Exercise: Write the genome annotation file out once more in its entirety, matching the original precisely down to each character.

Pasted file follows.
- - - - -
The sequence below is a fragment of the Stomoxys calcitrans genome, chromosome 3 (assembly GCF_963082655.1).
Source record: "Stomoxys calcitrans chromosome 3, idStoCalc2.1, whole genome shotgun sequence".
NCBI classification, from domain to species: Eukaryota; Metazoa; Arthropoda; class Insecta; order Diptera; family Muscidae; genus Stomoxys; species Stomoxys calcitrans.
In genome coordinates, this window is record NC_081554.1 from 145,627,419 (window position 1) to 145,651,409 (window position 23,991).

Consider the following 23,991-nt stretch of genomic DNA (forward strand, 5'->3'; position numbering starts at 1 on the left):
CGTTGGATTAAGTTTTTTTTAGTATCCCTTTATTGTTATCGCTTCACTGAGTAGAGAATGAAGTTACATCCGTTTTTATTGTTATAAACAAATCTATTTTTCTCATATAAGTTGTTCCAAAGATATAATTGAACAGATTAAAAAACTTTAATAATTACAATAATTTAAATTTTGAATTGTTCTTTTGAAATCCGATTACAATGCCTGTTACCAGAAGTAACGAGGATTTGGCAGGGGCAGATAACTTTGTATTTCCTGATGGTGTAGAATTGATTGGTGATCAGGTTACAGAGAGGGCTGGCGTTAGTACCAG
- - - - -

The sequence below is a fragment of the Stomoxys calcitrans genome, chromosome 3 (assembly GCF_963082655.1).
Source record: "Stomoxys calcitrans chromosome 3, idStoCalc2.1, whole genome shotgun sequence".
NCBI classification, from domain to species: Eukaryota; Metazoa; Arthropoda; class Insecta; order Diptera; family Muscidae; genus Stomoxys; species Stomoxys calcitrans.
In genome coordinates, this window is record NC_081554.1 from 145,627,419 (window position 1) to 145,651,409 (window position 23,991).

Consider the following 23,991-nt stretch of genomic DNA (forward strand, 5'->3'; position numbering starts at 1 on the left):
CGTTGGATTAAGTTTTTTTTAGTATCCCTTTATTGTTATCGCTTCACTGAGTAGAGAATGAAGTTACATCCGTTTTTATTGTTATAAACAAATCTATTTTTCTCATATAAGTTGTTCCAAAGATATAATTGAACAGATTAAAAAACTTTAATAATTACAATAATTTAAATTTTGAATTGTTCTTTTGAAATCCGATTACAATGCCTGTTACCAGAAGTAACGAGGATTTGGCAGGGGCAGATAACTTTGTATTTCCTGATGGTGTAGAATTGATTGGTGATCAGGTTACAGAGAGGGCTGGCGTTAGTACCAG